Pork Roast

The Cardinal Rules

There are 2 things to remember at all times when preparing and eating pastured beef and pork:

  1. The roasts and osso buco cuts should follow the low and slow method of cooking. Or get the new pressure cooker and eliminate the “slow” part.
  2. Fat on our meat is your friend. Absolutely eat it, or at least its juices that are formed in the cooking process. The Omega 3s and CLAs are found only in the fat (that is why they are known as “fatty acids” in the nutritional science world.

Carnitas

Paula Sokolich brings us the recipe of the month. I would only add that I bet it would be good with any roast, be that from the ham or the beef shoulder or round. But Carnitas traditionally come from the pork should, so Paula is spot on there.

“I wanted to share a recipe with you that our family really enjoys. It uses the JVF's pork shoulder. This month's roast was a hearty size and perfect for this recipe. Please feel free to try this and let me know what you think. In the past I've saved up the pork roasts and used two or three to make a really big batch. It tastes even better the next day after cooking. It takes awhile to cook this recipe, but cutting the onion and peppers takes the longest, it really isn't that labor intensive. The house smells great during the cooking process.”
— Blessings, Paula Sokolich

Pork Carnitas

Ingredients:

  • 1 JVF's pork shoulder or similar roast
  • 1 teaspoon garlic powder
  • 2 teaspoons kosher salt
  • 1 teaspoon fresh ground black pepper
  • 2 teaspoons cumin + 1 teaspoon for use later
  • 2 teaspoons chili powder
  • 2 Tablespoons vegetable oil
  • 2 cartons (32 ounces each) reduced sodium beef stock
  • 2 red bell peppers, quartered, seeded, and sliced
  • 1 green bell pepper, quartered, seeded, and sliced
  • 1 large yellow onion, sliced
  • 1 large bunch cilantro, coarsely chopped
  • Large flour or corn tortillas
  • Toppings - guacamole, shredded cheddar cheese, sour cream

Directions:

  1. Cut pork roast into baseball size chunks. Leave bone in with the rest of the meat for flavor. In a small bowl, combine garlic powder, salt, pepper, 2 teaspoons of cumin, and chili powder. Sprinkle over the pork. Cover and let it sit overnight.
  2. The next day, in a dutch oven, heat oil over medium-high heat. Cook meat in batches until browned.
  3. Add beef stock and browned meat and bring to a boil. Reduce heat to medium (or lower to keep meat to a very low boil) and cook uncovered for 1 hour, stirring occasionally. Stir in additional 1 teaspoon cumin and cook another 1 hour. Add water as needed to keep liquid from completely evaporating until meat is done. Add lid tilted on the dutch oven (do not completely cover). Add bell peppers and onion and cook stirring occasionally another 1 hour.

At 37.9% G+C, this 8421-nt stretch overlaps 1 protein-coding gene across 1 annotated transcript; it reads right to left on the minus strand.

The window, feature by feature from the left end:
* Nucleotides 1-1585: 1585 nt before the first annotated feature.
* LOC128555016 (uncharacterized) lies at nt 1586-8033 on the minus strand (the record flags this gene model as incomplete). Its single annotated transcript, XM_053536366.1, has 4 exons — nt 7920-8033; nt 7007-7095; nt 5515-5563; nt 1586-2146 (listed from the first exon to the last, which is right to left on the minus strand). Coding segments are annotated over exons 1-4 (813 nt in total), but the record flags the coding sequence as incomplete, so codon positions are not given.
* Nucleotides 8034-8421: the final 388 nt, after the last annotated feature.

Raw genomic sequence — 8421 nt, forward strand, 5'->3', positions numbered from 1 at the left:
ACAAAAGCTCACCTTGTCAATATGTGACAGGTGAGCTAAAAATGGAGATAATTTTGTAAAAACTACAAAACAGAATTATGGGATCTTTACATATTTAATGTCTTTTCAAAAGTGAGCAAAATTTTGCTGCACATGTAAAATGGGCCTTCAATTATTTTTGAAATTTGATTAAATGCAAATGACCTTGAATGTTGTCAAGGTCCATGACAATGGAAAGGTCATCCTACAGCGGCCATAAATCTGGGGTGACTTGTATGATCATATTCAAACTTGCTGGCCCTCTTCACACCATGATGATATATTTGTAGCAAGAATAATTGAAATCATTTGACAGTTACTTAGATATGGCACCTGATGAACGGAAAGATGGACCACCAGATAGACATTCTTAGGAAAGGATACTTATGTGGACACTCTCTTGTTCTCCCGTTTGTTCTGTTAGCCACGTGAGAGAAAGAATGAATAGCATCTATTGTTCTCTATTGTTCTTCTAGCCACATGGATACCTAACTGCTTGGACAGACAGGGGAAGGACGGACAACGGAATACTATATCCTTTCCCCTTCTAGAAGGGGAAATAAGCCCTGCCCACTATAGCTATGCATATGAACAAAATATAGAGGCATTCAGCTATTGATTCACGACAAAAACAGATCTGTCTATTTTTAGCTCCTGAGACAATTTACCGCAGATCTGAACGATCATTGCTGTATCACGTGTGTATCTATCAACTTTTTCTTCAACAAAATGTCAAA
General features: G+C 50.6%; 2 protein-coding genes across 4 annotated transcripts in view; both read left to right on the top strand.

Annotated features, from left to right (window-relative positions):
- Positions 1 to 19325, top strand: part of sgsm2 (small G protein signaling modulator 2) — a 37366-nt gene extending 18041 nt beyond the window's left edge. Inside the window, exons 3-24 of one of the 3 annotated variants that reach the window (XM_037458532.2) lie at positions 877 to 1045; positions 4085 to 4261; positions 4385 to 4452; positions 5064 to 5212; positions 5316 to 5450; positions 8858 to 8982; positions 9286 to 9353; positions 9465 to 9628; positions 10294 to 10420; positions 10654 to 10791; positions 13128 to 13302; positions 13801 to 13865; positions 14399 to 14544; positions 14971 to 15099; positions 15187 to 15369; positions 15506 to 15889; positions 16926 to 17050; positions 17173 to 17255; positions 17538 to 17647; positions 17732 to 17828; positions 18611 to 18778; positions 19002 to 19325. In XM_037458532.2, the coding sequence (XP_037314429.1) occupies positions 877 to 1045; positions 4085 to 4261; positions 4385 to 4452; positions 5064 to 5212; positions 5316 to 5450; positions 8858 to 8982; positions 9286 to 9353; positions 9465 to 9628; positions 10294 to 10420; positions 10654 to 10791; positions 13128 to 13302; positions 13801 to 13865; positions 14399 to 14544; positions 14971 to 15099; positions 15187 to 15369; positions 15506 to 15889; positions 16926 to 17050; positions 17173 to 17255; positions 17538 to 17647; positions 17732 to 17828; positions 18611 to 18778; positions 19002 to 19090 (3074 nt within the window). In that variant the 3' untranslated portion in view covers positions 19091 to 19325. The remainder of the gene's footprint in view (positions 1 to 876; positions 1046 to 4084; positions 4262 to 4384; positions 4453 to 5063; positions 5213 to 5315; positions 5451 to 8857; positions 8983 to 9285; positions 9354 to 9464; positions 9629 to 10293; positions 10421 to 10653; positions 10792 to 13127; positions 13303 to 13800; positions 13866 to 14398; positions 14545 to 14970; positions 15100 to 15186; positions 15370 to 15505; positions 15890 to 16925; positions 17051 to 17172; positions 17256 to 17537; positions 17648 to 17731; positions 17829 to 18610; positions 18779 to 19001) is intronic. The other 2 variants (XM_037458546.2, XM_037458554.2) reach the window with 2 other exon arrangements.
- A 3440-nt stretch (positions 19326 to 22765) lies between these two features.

4. When meat is very tender, use spatula or fork to break into bite size pieces or shred. Remove bone and add any meat off of the bone to the dutch oven.
  5. Add cilantro and cook 5 to 10 minutes. Increase heat to medium-high, cook stirring often until the liquid is reduced to your liking (I prefer to have extra juice with the carnitas) approximately 30 minutes.
  6. Serve on your choice of tortilla and add your favorite toppings.

The Frugal Chef

Farmers are frugal but not pound foolish, using their resources to their potential while also enhancing them for the next season.. We cannot afford to waste our grasses, our garden, or our orchard or woods. The goal is to use them wisely. You can and probably do, adopt the same attitude in the kitchen. Waste is a bad thing in all aspects of life - it’s just plain sinful. So let’s talk about how to make these clean, nutritious meats go a long way at your dinner table.

I’ll use a typical cooler of monthly meats and what you can do with them as our working example of how many individual servings can come from one box. My assumption about weights per serving come from my up bringing in the food business. Chefs assume 4 to 6 ounces of meat per individual serving - and chefs always want to have more food than they think they will need.

  • 1 big fat hen weighs 3 lbs. Roast it and yield 1 breast and 1 hind quarter the first night for 2 servings. Trim the other breast and hind quarter the second night for sandwiches, 4 servings. Simmer the wings and the remaining carcass into stock then scrape the attached meat off, toss the carcass, and make a chicken noodle and vegetable soup. At least 4 soup servings. Total servings from 1 big fat hen: 10.
  • 1 beef roast weighs 2 lbs. Make my favorite, the pot roast with plenty of vegetables included. 5 servings. Or use half of the roast for sandwiches the next night and get 7 or 8 servings from the roast (can you tell that I like sandwiches and soups? You can do so much with them in term of variety of taste and nutrients added). Total servings from one roast: 5 to 8
  • 1 pork roast weighs 2 lbs. Ditto the above. Total servings per roast: 5 to 8
  • 2 beef steaks weigh 28 ounces. Treat yourself and get only 2 (massive) servings from the steaks. Total: 2 servings
  • 1 pkg pork or beef shanks weigh 1 lb. Make Osso Bucco and serve 4 or make a pot of beans with the shanks as the compliment and serve 6. Total servings: 4 to 6.